Vessel formerly wanted by Interpol to be used in fisheries enforcement

Andrey Dolgov and its crew shortly after being apprehended by the Indonesian Navy Image: Getty Images Andrey Dolgov and its crew shortly after being apprehended by the Indonesian Navy

A longliner that had repeatedly engaged in illegal fishing and that had managed to elude international authorities for over 10 years is expected to soon join the Indonesian government’s fleet of fisheries enforcement vessels.

On the orders of Susi Pudjiastuti, Indonesia’s minister for maritime affairs and fisheries, the 1985-built Andrey Dolgov is currently undergoing conversion to enable it to conduct patrols to deter illegal, unregulated, and unreported (IUU) fishing in the country’s waters.

It is one of the rare instances that Indonesia, which is known for its aggressive stance against IUU fishing, will maintain and re-purpose a captured illegal fishing vessel.

Nearly all of the more than 480 illegal fishing vessels that the country’s government has seized since 2014 were later destroyed.

However, rather than subject Andrey Dolgov to the same fate as its predecessors to lower the risk that it would once again fall into the hands of unscrupulous operators, the government decided to refurbish and then use the vessel to help prevent illegal fishing activities similar to those that its crew had committed in the more than 10 years that they eluded capture.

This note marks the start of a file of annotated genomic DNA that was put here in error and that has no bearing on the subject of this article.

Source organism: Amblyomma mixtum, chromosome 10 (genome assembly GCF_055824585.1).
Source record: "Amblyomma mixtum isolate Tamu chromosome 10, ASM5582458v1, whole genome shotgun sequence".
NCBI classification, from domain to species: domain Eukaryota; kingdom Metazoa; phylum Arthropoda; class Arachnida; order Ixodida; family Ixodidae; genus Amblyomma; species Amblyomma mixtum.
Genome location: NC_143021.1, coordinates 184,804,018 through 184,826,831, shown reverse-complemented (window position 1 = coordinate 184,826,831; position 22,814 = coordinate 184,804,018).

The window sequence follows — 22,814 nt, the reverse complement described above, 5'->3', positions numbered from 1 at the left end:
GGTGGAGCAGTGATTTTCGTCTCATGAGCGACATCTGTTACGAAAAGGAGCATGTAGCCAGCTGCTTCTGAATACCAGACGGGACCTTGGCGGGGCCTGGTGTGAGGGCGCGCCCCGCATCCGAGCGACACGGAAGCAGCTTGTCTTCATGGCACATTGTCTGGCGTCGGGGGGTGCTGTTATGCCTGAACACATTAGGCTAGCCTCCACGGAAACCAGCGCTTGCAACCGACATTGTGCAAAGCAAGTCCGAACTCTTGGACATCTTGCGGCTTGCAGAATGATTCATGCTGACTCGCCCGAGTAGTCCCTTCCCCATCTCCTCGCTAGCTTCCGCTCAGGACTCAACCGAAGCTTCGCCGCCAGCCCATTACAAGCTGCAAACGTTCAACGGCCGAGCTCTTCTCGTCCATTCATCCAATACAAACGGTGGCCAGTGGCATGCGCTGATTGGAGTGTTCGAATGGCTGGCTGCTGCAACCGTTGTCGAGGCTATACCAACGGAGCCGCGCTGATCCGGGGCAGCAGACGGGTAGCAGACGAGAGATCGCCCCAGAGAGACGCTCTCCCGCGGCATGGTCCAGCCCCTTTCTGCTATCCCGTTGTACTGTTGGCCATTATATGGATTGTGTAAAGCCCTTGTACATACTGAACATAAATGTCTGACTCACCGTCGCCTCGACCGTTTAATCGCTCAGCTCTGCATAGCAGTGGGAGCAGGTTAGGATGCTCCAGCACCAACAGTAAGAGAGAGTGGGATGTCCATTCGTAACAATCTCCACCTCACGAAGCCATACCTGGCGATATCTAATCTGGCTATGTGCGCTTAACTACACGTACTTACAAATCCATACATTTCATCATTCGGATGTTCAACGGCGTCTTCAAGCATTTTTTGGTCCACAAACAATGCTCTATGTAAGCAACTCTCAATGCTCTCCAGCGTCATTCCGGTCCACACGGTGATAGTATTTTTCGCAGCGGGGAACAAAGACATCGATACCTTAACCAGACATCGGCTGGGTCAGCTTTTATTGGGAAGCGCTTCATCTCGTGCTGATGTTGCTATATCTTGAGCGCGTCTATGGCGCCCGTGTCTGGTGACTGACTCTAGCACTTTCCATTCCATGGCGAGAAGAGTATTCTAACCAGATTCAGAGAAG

Andrey Dolgov had become one of Interpol’s most wanted ships after numerous reports surfaced about its illegal fishing operations in the Pacific, Indian, and Southern Oceans and its retreating to the relative safety of international waters whenever the risk of capture was high.

The vessel and its crew, which consisted of six Russian and Ukrainian officers and 20 Indonesian sailors, were finally captured in the Malacca Straits by the Indonesian Navy on April 6, 2018.

Andrey Dolgov is said to have caught an estimated US$50 million worth of fish in the more than 10 years that it operated illegally.

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